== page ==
Tuesday,12 December, 2017
Current issue | Issue 1136, 21 - 27 February 2013
Tuesday,12 December, 2017
Issue 1136, 21 - 27 February 2013

Ahram Weekly

Rationalising imports

In an attempt to save Egypt’s shrinking foreign currency reserves, the government has decided to raise the tariffs on luxury goods, reports Mona El-Fiqi

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Al-Ahram Weekly

The government last week approved a draft law proposed by the presidency that would increase customs duties on some 100 “unnecessary goods” such as watches, boats, and sunglasses, as well as luxury food items like shrimps and nuts. A detailed list of the new tariffs has yet to be produced.

The move came as part of a package of measures recommended by the Ministry of Industry and Foreign Trade with a view to halting the dwindling of Egypt’s foreign currency reserves.

According to Hatem Saleh, minister of industry and trade, the choice of the 100 goods to be targeted had been made according to a study of the markets and consumer needs, such that consumers would not be negatively affected. Saleh also said that the move was in accordance with Egypt’s international commitments towards the World Trade Organisation (WTO).

The decision is intended to reduce imports of such goods and thus save foreign currency for more essential products. According to Central Bank of Egypt (CBE) figures, Egypt’s foreign currency reserves were down to $13.6 billion in January 2013, compared to $36 billion two years ago.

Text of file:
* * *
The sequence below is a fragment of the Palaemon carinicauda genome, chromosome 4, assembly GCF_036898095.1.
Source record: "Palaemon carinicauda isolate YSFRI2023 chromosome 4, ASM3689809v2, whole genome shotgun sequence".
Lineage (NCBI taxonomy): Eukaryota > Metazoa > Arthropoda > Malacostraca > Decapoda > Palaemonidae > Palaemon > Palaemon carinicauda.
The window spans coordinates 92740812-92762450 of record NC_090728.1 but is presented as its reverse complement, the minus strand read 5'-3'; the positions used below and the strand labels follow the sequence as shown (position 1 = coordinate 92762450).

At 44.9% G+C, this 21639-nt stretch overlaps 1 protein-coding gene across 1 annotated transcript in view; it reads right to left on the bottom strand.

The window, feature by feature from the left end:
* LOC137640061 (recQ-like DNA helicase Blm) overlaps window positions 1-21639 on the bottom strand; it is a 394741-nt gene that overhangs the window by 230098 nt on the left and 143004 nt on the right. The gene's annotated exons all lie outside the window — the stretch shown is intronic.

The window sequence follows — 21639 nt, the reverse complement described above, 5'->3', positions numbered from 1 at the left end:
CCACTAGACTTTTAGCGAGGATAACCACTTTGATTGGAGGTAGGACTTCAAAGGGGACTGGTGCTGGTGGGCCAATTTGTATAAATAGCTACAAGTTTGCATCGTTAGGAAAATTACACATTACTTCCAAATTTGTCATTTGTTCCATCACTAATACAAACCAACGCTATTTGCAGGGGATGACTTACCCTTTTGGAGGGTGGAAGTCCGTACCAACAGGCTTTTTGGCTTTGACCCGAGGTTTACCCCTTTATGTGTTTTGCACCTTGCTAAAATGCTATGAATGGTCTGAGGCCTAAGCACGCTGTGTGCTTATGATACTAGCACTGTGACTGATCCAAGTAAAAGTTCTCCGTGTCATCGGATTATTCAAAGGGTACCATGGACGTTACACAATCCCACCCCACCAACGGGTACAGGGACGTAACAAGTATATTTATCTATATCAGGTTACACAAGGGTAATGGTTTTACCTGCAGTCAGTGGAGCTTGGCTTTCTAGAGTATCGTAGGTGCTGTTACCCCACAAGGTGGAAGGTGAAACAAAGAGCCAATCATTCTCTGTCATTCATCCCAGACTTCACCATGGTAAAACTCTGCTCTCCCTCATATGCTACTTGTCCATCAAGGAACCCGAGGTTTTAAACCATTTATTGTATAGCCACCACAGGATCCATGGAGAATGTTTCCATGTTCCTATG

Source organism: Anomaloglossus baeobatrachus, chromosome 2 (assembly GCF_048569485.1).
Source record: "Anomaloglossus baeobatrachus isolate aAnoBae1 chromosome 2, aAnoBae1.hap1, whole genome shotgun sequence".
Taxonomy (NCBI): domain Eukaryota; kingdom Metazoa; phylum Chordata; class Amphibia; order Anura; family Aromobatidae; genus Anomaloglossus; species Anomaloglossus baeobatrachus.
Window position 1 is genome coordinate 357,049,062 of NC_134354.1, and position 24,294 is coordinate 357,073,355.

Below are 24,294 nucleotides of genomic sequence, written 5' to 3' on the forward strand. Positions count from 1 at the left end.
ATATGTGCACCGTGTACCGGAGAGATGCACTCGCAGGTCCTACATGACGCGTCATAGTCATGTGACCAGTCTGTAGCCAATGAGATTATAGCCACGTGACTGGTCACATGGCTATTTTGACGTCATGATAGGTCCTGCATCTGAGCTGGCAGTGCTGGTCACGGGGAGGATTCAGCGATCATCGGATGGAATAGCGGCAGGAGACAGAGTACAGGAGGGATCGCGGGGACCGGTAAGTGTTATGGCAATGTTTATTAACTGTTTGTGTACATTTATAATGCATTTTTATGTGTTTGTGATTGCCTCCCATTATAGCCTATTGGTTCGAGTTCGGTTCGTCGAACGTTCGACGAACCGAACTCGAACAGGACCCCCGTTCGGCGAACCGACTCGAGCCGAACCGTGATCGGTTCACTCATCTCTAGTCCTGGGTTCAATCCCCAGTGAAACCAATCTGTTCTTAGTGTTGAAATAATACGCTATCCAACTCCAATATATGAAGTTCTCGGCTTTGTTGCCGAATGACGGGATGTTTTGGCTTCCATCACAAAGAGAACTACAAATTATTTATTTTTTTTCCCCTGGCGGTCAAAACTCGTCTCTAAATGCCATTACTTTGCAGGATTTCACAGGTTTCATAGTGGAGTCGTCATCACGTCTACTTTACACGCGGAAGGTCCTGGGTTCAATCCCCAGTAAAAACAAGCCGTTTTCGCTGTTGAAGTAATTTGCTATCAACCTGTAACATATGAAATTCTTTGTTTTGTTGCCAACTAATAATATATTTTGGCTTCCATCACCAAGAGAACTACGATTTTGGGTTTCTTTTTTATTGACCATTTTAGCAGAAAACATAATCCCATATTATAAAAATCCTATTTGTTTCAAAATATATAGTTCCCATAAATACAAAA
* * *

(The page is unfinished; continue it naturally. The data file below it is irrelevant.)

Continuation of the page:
Egypt’s total imports bill is estimated at $5 billion per month, which means that current reserves do not cover imports for three months. As a result, the government has been obliged to take measures to save foreign currency for the country’s basic needs and to conserve precious reserves.

The new governor of the CBE, Hisham Ramez, two weeks ago gave instructions to Egypt’s banks to give priority to importing essential products when providing foreign currency to clients.

The CBE listed a number of goods, including basic food items such as wheat, sugar, meat and cooking oil, pharmaceuticals, fertilisers and oil products, as priorities. Ramez said that the banks were not prohibited from providing foreign currency to import other goods under the new regulations as long as basic needs were met first.

Meanwhile, the Ministry of Industry and Trade is also considering new criteria for its export support programme, under which exporters would have to first deposit the export value of foreign currency with local banks before receiving export support from the government.

In order to encourage exports, the government is providing LE3.1 billion in 2012/2013 to exporters, and it is scheduled to raise this to LE4 billion next year as annual support.   

Such decisions are expected to save foreign currency for importing basic needs, while pumping more currency from exports. However, consumers are afraid that the measures may also lead to a shortage of some imported products and hikes in prices in local markets.

“We are starting to see shortages of some products, such as durable goods and vehicle spare parts. These might be extended to other more important products too,” Samar Mohamed, a housewife, said.

Mohamed added that the government’s moves had meant that “we no longer have the luxury of choosing between imported and locally manufactured products, but are obliged to use locally produced goods regardless of quality or price.”

The rise in tariffs on some goods would be an excuse for retailers and local producers to increase the prices of their goods, she said.

While consumers are worried by the increase in tariffs, representatives of domestic industries are in favour of the move.